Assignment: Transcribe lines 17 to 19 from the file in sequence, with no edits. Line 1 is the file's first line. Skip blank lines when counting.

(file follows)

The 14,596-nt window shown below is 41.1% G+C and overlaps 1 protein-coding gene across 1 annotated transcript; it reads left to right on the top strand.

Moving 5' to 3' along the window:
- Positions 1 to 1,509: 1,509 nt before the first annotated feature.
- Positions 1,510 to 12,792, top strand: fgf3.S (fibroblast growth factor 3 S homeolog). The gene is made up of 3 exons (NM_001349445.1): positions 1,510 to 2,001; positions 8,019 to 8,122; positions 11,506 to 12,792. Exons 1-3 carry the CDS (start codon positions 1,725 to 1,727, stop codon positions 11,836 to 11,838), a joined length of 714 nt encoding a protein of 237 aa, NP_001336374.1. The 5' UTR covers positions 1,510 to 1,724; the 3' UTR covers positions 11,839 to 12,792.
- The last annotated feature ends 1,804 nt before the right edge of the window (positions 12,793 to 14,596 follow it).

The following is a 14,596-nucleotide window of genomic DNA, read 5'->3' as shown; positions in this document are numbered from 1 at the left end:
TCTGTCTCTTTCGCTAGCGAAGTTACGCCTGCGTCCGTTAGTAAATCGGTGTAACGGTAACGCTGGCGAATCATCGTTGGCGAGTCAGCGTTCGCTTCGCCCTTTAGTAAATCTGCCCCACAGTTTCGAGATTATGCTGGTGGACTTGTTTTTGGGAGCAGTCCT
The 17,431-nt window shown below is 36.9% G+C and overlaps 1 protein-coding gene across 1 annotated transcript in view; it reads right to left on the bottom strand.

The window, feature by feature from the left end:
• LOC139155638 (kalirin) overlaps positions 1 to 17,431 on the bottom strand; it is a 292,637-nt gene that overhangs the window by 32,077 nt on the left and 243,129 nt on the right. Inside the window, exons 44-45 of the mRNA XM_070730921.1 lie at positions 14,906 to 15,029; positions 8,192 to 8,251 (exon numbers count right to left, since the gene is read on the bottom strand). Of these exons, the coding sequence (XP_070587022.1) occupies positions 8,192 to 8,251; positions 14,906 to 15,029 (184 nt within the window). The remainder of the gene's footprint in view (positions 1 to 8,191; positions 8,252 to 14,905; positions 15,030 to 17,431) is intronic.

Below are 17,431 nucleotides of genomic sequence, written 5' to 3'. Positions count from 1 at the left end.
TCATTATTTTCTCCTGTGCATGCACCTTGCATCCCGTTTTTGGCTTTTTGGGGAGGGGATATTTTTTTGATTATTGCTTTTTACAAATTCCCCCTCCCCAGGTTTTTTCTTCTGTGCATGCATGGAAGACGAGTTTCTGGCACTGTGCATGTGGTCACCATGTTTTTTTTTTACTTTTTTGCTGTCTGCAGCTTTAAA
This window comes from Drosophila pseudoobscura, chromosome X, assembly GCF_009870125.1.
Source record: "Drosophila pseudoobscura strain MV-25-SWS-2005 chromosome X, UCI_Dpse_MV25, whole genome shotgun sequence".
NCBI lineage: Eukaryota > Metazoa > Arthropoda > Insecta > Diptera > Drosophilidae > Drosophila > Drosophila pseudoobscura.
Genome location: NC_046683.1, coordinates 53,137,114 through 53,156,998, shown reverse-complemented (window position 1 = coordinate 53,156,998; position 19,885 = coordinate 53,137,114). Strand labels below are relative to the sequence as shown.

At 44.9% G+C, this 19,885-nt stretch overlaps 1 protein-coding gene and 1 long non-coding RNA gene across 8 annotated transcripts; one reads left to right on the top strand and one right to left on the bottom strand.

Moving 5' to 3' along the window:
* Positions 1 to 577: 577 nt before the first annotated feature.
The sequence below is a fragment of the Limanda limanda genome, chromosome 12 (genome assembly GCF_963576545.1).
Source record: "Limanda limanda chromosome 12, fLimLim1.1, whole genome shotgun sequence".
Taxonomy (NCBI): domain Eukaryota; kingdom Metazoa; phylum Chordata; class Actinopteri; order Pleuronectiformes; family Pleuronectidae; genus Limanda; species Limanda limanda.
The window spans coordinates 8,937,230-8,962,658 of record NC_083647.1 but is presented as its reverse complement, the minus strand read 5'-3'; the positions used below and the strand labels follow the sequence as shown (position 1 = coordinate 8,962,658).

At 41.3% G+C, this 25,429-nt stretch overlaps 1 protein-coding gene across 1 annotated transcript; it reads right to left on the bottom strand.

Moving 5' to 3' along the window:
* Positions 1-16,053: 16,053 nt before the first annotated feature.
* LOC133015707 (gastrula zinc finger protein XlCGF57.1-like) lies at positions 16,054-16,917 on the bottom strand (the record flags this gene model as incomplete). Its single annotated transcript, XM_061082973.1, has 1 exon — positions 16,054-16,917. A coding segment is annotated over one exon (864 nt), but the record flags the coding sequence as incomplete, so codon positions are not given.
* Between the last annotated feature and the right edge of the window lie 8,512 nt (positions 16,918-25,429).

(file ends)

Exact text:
At 44.9% G+C, this 19,885-nt stretch overlaps 1 protein-coding gene and 1 long non-coding RNA gene across 8 annotated transcripts; one reads left to right on the top strand and one right to left on the bottom strand.

Moving 5' to 3' along the window:
* Positions 1 to 577: 577 nt before the first annotated feature.